Cities have been a central part of many of our livelihoods for years. But with higher living costs, the current lockdown could make many people question their urban lifestyles: why put up with a tiny flat and no garden if we can work from home outside of the city with plenty more space? While this situation is unique, it isn’t the first time the logic of living in cities has been thoroughly challenged. Back in 1996, personal safety in cities was a rising fear in people’s minds – in The Freedom of the City, we called for personal freedom in cities to be restored by making cities more liveable places, and outlined our vision for the future of cities.
Read the full report – The Freedom of the City – here, and the introduction by then Director of Demos, Geoff Mulgan, below.
After a decade or more of decline, cities in Britain are showing renewed confidence. The often huge outwards migration of the 1970s and 1980s has slowed to a trickle. A flush of funds from sources as various as the European Commission and the National Lottery has revived the activity of urban planners, and fuelled increasingly confident partnerships between the public and private sectors.
But the revived interest in urban renewal, architecture and aesthetics has been coupled with an increasing fear – whether real or imaginary – for personal safety. In Britain today, only half the population dares go out after dark and fewer than a third of children are allowed to walk to school. Few modern city dwellers truly feel that they have the ‘freedom of the city’, the freedom to walk, roam and wander where they want.
One knee-jerk response, encouraged by the availability of sophisticated technology, has been investment in surveillance. Closed circuit television networks have become so commonplace that most weekend trips around town are captured on dozens of different cameras. Another response is the creation of more insulated and controlled environments like the shopping malls in Thurrock and Meadowhall.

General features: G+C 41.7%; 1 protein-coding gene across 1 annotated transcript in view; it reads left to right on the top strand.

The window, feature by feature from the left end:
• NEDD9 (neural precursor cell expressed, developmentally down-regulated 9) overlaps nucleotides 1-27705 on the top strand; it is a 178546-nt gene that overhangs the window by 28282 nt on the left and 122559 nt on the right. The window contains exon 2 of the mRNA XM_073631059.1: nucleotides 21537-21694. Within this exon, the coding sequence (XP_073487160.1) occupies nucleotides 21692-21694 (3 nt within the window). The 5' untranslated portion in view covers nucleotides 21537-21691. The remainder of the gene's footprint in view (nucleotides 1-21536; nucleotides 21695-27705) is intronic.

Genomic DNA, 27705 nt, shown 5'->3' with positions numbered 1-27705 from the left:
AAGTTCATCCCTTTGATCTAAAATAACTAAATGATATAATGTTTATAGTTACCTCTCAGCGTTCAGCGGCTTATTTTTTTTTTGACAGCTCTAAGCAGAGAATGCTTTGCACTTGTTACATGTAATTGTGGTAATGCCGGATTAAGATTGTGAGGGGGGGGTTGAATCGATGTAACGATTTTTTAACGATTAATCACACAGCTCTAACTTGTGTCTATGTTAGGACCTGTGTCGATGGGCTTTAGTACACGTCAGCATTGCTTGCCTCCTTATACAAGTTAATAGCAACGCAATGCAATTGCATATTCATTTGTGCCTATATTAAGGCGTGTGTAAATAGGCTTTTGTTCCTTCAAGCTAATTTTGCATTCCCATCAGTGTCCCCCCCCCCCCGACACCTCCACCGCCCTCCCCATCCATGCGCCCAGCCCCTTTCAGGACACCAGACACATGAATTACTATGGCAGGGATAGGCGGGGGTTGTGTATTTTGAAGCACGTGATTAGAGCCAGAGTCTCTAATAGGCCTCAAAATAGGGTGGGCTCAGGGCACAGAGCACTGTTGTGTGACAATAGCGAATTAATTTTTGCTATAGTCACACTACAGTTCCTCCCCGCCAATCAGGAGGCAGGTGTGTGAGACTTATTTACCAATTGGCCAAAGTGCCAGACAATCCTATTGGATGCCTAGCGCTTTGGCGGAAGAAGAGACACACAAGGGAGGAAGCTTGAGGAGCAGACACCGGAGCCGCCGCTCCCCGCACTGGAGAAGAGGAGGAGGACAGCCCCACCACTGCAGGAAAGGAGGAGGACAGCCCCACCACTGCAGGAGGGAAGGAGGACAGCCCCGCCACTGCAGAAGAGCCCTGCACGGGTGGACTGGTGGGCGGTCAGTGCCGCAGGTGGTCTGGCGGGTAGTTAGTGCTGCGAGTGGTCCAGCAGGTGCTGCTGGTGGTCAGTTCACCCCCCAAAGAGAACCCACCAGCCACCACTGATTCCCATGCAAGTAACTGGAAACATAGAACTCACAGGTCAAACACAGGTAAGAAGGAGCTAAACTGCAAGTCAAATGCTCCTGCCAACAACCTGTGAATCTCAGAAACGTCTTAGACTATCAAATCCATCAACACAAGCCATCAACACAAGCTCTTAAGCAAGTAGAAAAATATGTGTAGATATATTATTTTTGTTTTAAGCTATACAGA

Both responses have their virtues, and both contribute to making public space less threatening. But on their own they are not enough. Their logical endpoint could be to turn our cities into segregated fortresses like many in North America, leaving islands of security amidst a sea of anxiety.
This book offers an alternative. Although many of us would rather live in a rural idyll, most British people live in cities and are likely to do so for the foreseeable future. If we want to improve the quality of life, we have to make cities more liveable places. That depends, in turn, on how free we feel to use the city as we want.
Jane Jacobs put the argument well in her classic book, The Death and Life of Great American Cities: ‘The bedrock attribute of a successful city.’ she wrote, ‘is that a person must feel personally safe and secure on the street among all those strangers,’ That attribute is now missing in most British cities.
Instead, this book argues, successful and contented cities depend on promoting activity. In almost every instance, from streets to parks, town centres to suburbs, safety is better guaranteed by the presence of other people than it is by the presence of technologies.
Drawing on eight years of studying town centres, parks and libraries, The Freedom of the City calls for a more sophisticated concept of planning which emphasises the opportunities in public meetings rather than plays up the potential for conflict. It looks at ways of creating greater tolerance of difference involving all members of society, rather than conveniently pretending some don’t matter, or simply matter less. It argues for a more, rather than less convivial city, as the accompaniment to technologies in the home and at work that often make us more isolated.
At its core is the case that there is no inherent reason why cities should be such bad and divisive places to live. Humans are social animals and get an enormous amount from the conviviality of city life. But unless we take practical steps to underpin the freedom that city life offers, the virtues of the city can only too easily turn into vices.